allantois

NOUN
  1. the vascular fetal membrane that lies below the chorion and develops from the hindgut in many embryonic higher vertebrates (reptiles, birds and mammals)
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How To Use allantois In A Sentence

  • Both the chorioallantoic placenta and CAM are derived from chorion and allantois PLoS ONE Alerts: New Articles
  • The lateral leaves of somatopleure then grow round on each side, and, meeting on the ventral aspect of the allantois, enclose the vitelline duct and vessels, together with a part of the extra-embryonic celom; the latter is ultimately obliterated. I. Embryology. 11. Development of the Fetal Membranes and Placenta
  • Thus in many mammals the mesodermal part of the allantois often appears long before the endodermal part, though this is phylogenetically older. Form and Function A Contribution to the History of Animal Morphology
  • It is an interesting point that this vascular hood, called the allantois, is represented in the Amphibians by an unimportant bladder growing out from the hind end of the food-canal. The Outline of Science, Vol. 1 (of 4) A Plain Story Simply Told
  • It would he difficult for a mutationist to explain how a mutation should affect the development of the cloacal bladder to such an enormous degree, just when it was required for embryonic respiration, and cause the sides of the body to unite ventrally at the time of hatching, cutting off the allantois and the amnion. Hormones and Heredity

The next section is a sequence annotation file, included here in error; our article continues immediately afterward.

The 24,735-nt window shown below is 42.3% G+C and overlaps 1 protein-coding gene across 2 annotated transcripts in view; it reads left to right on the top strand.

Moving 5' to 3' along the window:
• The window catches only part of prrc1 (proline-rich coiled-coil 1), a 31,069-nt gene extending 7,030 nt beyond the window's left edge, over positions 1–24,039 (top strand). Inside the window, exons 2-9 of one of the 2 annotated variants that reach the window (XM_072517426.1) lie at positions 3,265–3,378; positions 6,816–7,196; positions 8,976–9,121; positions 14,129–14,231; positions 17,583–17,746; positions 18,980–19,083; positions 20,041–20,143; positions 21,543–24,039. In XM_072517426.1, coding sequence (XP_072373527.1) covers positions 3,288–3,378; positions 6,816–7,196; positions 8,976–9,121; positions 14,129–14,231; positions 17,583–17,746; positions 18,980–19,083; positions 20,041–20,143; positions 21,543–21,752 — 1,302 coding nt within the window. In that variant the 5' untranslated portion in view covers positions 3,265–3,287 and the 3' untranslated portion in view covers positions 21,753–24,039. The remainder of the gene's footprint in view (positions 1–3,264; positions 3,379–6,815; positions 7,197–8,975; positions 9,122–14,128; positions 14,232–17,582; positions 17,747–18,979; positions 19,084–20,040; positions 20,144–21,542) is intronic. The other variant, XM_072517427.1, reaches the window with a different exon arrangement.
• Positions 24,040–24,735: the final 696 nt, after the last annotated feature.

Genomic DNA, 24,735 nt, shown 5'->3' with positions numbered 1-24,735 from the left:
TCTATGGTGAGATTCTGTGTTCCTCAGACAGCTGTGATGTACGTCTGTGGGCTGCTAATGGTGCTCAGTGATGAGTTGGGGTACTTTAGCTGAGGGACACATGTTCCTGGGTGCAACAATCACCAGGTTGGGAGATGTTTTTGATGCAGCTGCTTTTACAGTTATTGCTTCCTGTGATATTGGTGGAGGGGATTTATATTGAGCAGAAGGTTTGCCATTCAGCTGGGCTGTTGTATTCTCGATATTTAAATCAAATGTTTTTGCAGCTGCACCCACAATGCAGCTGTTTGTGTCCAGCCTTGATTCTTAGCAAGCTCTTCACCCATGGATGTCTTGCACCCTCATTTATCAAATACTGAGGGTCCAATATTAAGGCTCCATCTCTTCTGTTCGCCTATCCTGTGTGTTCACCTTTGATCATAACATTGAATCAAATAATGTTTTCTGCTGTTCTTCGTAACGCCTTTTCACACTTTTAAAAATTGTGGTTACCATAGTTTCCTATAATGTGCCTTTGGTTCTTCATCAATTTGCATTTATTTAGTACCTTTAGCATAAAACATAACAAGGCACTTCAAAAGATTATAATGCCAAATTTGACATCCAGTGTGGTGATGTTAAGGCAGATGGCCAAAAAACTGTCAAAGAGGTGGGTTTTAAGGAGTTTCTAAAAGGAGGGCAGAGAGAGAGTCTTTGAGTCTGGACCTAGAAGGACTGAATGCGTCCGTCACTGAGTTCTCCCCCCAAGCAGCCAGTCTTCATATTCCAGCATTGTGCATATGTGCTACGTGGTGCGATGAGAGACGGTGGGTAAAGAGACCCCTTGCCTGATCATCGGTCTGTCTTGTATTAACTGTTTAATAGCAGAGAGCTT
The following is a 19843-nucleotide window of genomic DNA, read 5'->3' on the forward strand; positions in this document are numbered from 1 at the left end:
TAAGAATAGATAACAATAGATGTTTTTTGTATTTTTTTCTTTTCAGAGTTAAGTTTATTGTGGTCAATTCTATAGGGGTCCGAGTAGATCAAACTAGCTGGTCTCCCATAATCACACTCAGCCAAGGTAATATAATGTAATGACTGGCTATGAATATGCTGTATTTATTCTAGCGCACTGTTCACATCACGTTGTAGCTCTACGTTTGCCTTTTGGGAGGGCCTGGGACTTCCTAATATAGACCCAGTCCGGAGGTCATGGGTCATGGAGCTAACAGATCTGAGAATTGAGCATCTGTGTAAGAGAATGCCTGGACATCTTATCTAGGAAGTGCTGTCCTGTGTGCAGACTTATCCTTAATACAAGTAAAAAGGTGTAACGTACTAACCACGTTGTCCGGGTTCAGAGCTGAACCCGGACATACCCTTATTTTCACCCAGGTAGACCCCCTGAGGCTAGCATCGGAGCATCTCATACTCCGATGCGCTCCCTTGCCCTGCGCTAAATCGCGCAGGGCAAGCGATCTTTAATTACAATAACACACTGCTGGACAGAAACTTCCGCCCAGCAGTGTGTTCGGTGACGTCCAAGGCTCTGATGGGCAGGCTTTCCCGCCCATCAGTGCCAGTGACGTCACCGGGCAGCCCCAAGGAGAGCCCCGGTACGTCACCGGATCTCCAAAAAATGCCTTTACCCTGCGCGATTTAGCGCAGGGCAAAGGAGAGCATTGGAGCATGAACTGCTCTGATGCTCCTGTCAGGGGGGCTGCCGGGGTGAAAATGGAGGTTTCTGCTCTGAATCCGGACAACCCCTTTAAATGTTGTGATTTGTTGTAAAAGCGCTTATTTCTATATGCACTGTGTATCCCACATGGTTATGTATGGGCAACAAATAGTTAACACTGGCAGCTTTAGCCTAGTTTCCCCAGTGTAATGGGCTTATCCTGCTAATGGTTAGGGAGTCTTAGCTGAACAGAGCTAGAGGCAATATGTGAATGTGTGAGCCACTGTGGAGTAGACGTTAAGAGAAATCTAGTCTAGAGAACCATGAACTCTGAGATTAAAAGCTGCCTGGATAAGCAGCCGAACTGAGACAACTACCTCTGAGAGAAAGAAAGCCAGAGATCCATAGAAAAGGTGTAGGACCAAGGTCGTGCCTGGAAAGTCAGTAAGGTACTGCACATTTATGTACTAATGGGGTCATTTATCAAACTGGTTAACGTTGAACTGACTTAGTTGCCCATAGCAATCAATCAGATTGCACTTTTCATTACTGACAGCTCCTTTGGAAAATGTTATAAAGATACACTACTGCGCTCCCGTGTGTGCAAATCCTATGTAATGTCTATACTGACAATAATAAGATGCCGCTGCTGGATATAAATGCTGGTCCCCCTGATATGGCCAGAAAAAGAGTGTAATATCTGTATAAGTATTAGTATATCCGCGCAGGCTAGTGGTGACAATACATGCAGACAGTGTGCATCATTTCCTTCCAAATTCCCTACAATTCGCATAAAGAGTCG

• Thus in many mammals the mesodermal part of the allantois often appears long before the endodermal part, though this is phylogenetically older. Form and Function A Contribution to the History of Animal Morphology
  • Covering the external face of the amnion and lining the inner face of the chorion is a double membrane, _the allantois_. Common Diseases of Farm Animals
  • Among the important changes of the vertebrate organisation that marked the rise of the first Amniotes from salamandrine Amphibia during this period the following three are especially noteworthy: the entire disappearance of the water-breathing gills and the conversion of the gill-arches into other organs, the formation of the allantois or primitive urinary sac, and the development of the amnion. The Evolution of Man — Volume 2
  • The pedicle of the allantois, which connects the embryo with the placenta and conducts the strong umbilical vessels from the former to the latter, is covered by the amnion, and, with this amniotic sheath and the pedicle of the yelk-sac, forms what is called the umbilical cord (Figure 1.196 al). The Evolution of Man — Volume 1
  • The urachus is a remnant of allantoic origin, connecting the embryonal cloaca to the allantois during early intrauterine life.
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